Smoking Heals

Imagine if Democratic lawmakers sought to provide handouts to the children of middle class voters by instituting a tax on America’s poorest citizens.

Implausible? Think again. Just last week, the Senate Finance Committee approved a measure that would do just that — and newspapers around the country have come out in support of the action.

The legislation in question would reauthorize the State Children’s Health Insurance Program, the enormously-popular venture that has brought health insurance to more than 6 million low-income children since its creation ten years ago. Originally authorized for just ten years, the program is currently set to expire on September 30.

Since its launch, however, SCHIP has strayed quite far from its original intent.

For example, even though the program was ostensibly created to benefit children, many adults are covered. In Minnesota, nearly 90 percent of SCHIP enrollees were adults in 2005. In Wisconsin, that number totaled 66 percent.

And even though the program was designed for the nation’s poorest kids, SCHIP is often used to insure children whose parents can afford to purchase private coverage. In New Jersey, for instance, SCHIP covers kids whose parents earn more than $72,000 a year.

Even though this behavior caused these states (and many others) to overspend their SCHIP dollars, congressional lawmakers saw nothing wrong with this giant misuse of funds. They bailed out the states that overspent.

And rather than use this opportunity rein in the runaway program and redirect the funds toward the nation’s neediest kids — 689,000 of whom lack health insurance, according to a recent Urban Institute estimate — Senators have decided to expand this massive intervention in the healthcare market, increasing SCHIP spending by $35 billion over the next five years.

They plan to fund the effort through a 156 percent increase in the federal cigarette tax.

But even though it’s easy for Washington’s lawmakers to target smokers, such a proposal is a gross abuse of public policy, as targeting cigarette smokers is the most unfair way to fund the expansion of children’s health insurance.

According to the Census Bureau, nearly half of the nation’s smokers are in families that take home less than 200 percent of the federal poverty level. Indeed, the Department of Health and Human Services recently estimated that nearly 30 percent of those who fall below the federal poverty level are regular smokers. Meanwhile, only 18 percent of those who earn more than 200 percent of the federal poverty level smoke.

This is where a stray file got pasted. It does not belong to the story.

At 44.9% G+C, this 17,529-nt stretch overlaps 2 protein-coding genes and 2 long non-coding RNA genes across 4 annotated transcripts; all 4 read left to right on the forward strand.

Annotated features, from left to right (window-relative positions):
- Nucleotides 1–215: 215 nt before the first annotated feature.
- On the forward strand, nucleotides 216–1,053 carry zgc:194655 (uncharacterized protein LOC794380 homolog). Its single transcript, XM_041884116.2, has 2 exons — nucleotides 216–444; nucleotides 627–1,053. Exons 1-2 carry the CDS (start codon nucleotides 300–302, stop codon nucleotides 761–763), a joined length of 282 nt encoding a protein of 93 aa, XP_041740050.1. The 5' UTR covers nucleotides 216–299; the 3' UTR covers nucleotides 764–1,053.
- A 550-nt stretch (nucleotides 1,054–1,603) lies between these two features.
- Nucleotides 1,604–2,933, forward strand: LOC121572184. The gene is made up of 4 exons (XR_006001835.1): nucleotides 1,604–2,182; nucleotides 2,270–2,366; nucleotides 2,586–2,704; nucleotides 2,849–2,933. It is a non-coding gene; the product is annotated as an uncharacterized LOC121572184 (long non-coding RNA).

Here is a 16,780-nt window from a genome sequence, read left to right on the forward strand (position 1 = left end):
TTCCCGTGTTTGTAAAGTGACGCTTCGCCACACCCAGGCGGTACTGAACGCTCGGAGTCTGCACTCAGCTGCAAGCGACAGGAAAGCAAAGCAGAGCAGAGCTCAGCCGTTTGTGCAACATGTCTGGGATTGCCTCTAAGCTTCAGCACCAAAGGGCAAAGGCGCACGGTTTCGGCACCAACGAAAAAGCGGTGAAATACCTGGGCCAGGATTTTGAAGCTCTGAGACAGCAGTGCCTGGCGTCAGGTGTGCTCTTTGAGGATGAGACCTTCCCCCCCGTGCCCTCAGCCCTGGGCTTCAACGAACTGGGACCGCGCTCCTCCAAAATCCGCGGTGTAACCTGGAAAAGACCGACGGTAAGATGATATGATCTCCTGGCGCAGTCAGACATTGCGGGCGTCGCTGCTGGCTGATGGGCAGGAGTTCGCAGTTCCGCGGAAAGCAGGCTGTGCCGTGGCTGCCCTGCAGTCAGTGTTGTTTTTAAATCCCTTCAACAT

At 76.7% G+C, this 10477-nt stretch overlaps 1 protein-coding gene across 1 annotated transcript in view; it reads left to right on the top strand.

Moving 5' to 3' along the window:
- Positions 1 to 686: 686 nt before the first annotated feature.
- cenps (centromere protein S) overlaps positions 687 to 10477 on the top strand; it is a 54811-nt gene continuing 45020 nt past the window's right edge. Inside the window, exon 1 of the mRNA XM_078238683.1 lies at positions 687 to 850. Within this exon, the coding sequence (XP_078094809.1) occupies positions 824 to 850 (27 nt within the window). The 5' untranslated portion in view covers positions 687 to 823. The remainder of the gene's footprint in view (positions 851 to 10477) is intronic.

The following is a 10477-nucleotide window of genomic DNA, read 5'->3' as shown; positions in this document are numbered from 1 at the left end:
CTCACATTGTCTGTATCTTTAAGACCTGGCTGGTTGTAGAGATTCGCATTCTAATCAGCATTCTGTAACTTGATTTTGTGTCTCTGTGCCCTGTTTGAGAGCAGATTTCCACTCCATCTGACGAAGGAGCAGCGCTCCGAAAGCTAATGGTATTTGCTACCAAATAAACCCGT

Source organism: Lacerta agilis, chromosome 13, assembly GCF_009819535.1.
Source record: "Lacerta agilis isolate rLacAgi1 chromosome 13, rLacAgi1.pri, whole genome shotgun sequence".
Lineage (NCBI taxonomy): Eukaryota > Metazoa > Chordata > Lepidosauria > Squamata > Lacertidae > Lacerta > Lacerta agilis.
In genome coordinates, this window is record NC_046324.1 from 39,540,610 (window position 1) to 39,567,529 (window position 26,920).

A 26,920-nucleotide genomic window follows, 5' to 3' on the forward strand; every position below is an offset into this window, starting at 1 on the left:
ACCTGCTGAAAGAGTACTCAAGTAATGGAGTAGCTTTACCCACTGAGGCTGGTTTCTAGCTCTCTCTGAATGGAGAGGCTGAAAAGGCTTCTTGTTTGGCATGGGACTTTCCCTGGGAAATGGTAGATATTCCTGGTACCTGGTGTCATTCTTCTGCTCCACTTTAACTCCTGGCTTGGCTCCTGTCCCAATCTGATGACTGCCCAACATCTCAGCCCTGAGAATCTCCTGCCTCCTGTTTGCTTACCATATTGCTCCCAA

Further, according to a paper published by the Tax Foundation, the cigarette tax hurts the poor more than any other federal levy. When compared to an increase in the alcohol tax, the gasoline tax, the air transport tax, the corporate income tax, the payroll tax, or the individual income tax, nothing harms the poor quite like taxing cigarettes.

So while conservatives and libertarians often argue for an equitable tax structure — and liberals often call for one that’s progressive — a cigarette tax is highly regressive, as it disproportionately harms the poor.

But wait, cry supporters of higher cigarette taxes: Don’t smokers impose greater costs on society? And therefore, shouldn’t policymakers tax cigarettes to recoup those costs and discourage smoking?

Not really.

First, there’s a considerable debate as to whether smokers actually impose a financial burden on society. It’s counterintuitive, but much evidence suggests that smokers actually drain fewer public funds than nonsmokers. Because smokers die young, the government doesn’t have to pick up the healthcare tab in their later years.

And even if smokers do actually cost more, then excise taxes should only be used to compensate for that specific cost. As Gerald Prante of the Tax Foundation recently argued, “Taxes levied above and beyond that point may be politically expedient because smokers are unpopular, but they only serve to make the federal tax system less principled and more regressive.”

Finally, if the push for higher cigarette taxes is coming from public health advocates who seek to reduce smoking, then this measure is comically wrongheaded. Paradoxically, it makes the government even more dependent on tobacco. As Michelle Bucci and William Beach of The Heritage Foundation pointed out, “policymakers will somehow need to recruit new smokers if they insist on using the tobacco tax revenue to support SCHIP at proposed funding levels over the long term. In just five years, Congress will need over 9 million new smokers.”

Providing poor children with healthcare is a laudable goal. But this measure does no such thing. Instead, it’s pure political opportunism — cynically targeting a small, politically-unpopular minority to provide “free” health insurance to the children of America’s most-coveted voters.

David White, a writer in Washington, is a regular columnist for Brainwash. He is also the host and producer of Inside Washington Weekly, a weekly podcast from America’s Future Foundation.

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